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Easter egg hunts: I always want to have fun, but that never seems to happen. #truestory
The next year, after healing from that trauma, I staged my own at the house with my nieces. I hid eggs in the front yard and was just about ready to let the girls have at it when I noticed the ones I strategically placed for the youngest participants were missing.
"What happened?" I asked my mom and mother-in-law, who walked in the door.
They gave each other knowing looks and giggled like guilty teenagers.
"You didn't hide them! They were just out on the grass, so we moved them."
"Yeah, those five eggs were filled with things my little ones could actually eat. Now they'll find eggs and have to give up the treat. Thanks for the help, ladies."
They shrugged and made faces that made me want to waggle a finger and say something like, "Wipe that smirk off your faces!" But I refrained and huffed off to re-hide my flippin' eggs.
The common denominator here is an egg hunt with various age groups. They're tricky, by nature.
Toddlers and preschoolers don't move fast and have the very cute, but very frustrating, propensity to drop as many eggs as they collect. Big kids can't contain their enthusiasm and plow through the field, snatching eggs left and right without consideration for others.
How can you make the experience fun when the kids are different heights, weights, speeds, and egg-grabbing expertise levels? I have some ideas that will keep it fun (and fair) for all ages in your family!
1. Rope (or tape) off separate areas.
If you're searching for eggs indoors, specify which room is for which child. Hint, the kitchen is a great spot for older kids who can reach cabinets. Avoid the bathroom at all costs!
2. Each kid gets a different color egg.
If you're using plastic eggs, assign each child a color. No matter how many blue eggs the yellow-egg-person finds, they're off-limits. This allows you to adjust where you hide them for the little ones, as well as what you put in them.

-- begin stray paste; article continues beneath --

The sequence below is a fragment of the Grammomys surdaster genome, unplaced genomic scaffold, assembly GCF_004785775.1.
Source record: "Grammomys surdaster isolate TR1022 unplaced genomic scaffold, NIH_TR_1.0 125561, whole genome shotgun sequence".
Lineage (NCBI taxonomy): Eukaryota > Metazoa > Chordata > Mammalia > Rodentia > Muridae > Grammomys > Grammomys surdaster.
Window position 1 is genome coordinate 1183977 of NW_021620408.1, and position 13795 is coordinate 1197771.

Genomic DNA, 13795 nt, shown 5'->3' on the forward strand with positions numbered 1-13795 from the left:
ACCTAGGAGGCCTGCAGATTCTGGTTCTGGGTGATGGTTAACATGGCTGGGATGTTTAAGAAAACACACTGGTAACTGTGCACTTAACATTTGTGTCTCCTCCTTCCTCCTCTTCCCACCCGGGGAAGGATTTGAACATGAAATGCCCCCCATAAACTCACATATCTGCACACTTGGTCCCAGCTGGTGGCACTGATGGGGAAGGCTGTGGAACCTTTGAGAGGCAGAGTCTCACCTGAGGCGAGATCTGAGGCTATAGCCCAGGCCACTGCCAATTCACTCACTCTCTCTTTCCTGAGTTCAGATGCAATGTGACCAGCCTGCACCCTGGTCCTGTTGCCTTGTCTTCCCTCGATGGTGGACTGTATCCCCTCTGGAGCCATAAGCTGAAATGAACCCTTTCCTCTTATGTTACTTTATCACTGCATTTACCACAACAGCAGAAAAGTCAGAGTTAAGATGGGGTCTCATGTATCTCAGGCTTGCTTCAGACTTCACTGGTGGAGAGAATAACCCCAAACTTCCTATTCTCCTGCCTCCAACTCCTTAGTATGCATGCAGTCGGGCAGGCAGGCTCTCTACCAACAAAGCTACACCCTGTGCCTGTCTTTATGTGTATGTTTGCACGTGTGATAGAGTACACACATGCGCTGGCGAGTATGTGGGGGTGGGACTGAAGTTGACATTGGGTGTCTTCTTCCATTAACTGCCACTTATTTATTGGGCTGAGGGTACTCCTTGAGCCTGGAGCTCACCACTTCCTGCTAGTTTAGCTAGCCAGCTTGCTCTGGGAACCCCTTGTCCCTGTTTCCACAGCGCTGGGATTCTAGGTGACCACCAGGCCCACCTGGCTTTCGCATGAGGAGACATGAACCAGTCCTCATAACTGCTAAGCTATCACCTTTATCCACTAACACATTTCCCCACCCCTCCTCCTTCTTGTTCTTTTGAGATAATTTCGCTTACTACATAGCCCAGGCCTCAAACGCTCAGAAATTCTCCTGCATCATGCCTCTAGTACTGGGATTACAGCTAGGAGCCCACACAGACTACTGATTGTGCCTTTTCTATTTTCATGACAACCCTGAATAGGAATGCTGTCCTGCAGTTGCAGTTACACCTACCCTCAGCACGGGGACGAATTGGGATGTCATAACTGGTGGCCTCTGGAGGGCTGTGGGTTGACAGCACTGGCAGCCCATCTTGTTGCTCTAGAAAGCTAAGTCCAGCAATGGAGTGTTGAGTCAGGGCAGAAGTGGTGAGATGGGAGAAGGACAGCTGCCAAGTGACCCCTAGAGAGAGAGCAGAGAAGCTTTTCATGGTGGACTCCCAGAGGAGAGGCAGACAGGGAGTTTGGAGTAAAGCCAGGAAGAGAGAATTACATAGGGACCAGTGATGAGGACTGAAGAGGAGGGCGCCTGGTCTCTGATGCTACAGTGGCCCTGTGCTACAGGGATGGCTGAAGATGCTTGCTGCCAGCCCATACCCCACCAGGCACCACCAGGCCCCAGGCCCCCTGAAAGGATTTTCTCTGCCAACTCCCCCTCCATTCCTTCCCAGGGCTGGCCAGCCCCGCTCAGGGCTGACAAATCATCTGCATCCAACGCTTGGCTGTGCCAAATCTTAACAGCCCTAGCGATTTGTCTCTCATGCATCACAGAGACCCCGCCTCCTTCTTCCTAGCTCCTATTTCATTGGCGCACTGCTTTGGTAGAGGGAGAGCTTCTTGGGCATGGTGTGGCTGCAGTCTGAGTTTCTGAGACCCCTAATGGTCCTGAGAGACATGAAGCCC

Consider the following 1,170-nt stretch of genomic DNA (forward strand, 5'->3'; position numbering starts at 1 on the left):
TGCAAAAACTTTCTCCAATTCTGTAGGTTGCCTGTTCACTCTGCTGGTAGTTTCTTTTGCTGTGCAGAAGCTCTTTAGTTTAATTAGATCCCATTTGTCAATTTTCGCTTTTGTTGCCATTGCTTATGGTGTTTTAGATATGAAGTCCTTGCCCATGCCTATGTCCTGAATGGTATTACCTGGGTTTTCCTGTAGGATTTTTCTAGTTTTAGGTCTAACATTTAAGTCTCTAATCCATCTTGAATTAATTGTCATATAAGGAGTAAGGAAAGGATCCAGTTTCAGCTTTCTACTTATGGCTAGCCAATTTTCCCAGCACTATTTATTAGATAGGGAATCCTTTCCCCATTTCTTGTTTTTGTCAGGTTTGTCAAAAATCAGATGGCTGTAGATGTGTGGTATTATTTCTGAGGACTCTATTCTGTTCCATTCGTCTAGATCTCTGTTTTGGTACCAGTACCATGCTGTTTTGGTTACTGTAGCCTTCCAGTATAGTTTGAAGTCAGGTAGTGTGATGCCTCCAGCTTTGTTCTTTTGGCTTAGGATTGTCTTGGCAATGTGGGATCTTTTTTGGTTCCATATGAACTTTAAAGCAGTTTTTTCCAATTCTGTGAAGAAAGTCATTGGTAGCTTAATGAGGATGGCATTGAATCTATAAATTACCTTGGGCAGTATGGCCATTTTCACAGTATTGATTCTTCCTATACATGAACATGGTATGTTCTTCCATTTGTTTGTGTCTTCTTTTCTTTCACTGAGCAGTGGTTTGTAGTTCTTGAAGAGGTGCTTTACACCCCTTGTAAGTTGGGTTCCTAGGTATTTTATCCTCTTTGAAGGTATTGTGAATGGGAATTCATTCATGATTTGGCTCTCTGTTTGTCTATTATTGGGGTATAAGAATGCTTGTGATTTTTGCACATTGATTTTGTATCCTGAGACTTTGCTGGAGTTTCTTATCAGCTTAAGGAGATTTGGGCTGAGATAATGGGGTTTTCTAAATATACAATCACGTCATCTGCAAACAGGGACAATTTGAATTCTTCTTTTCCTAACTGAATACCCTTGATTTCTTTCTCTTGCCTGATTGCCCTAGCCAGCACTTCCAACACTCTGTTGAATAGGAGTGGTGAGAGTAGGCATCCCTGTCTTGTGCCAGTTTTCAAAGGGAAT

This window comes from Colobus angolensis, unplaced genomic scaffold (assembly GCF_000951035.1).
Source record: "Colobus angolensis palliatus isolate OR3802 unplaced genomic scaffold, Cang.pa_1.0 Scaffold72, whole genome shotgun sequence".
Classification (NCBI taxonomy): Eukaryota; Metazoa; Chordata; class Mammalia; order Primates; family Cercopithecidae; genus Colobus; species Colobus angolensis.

3. Little kids get a head start.
If the age difference isn't big enough to warrant the need to put different treats in the eggs but you're still concerned that older kids will bulldoze the littles, let the smaller egg-hunters get a head start. Time them, giving them at least three minutes, which, trust me, will feel like FOREVER to those waiting.
4. Think levels.
Eggs for the smallest kids are on the ground. Eggs for kids ages 4-6 are a level up, on couches, in low bushes, or otherwise just a bit higher. Eggs for the oldest kids can be in trees, on shelves, or anywhere that requires a reach.
5. Make it a scavenger hunt with a clue for everyone
While this will only work for small groups of children, it's a fun way to get them working together. Start with a clue that leads to an egg. In that egg, there's another clue which leads to the next egg. The kicker is that the clue is assigned to one hunter. "Claire, your next egg is in a cool spot that's chilled, but not too cold." The gang runs to the refrigerator, finds the egg and the next clue.
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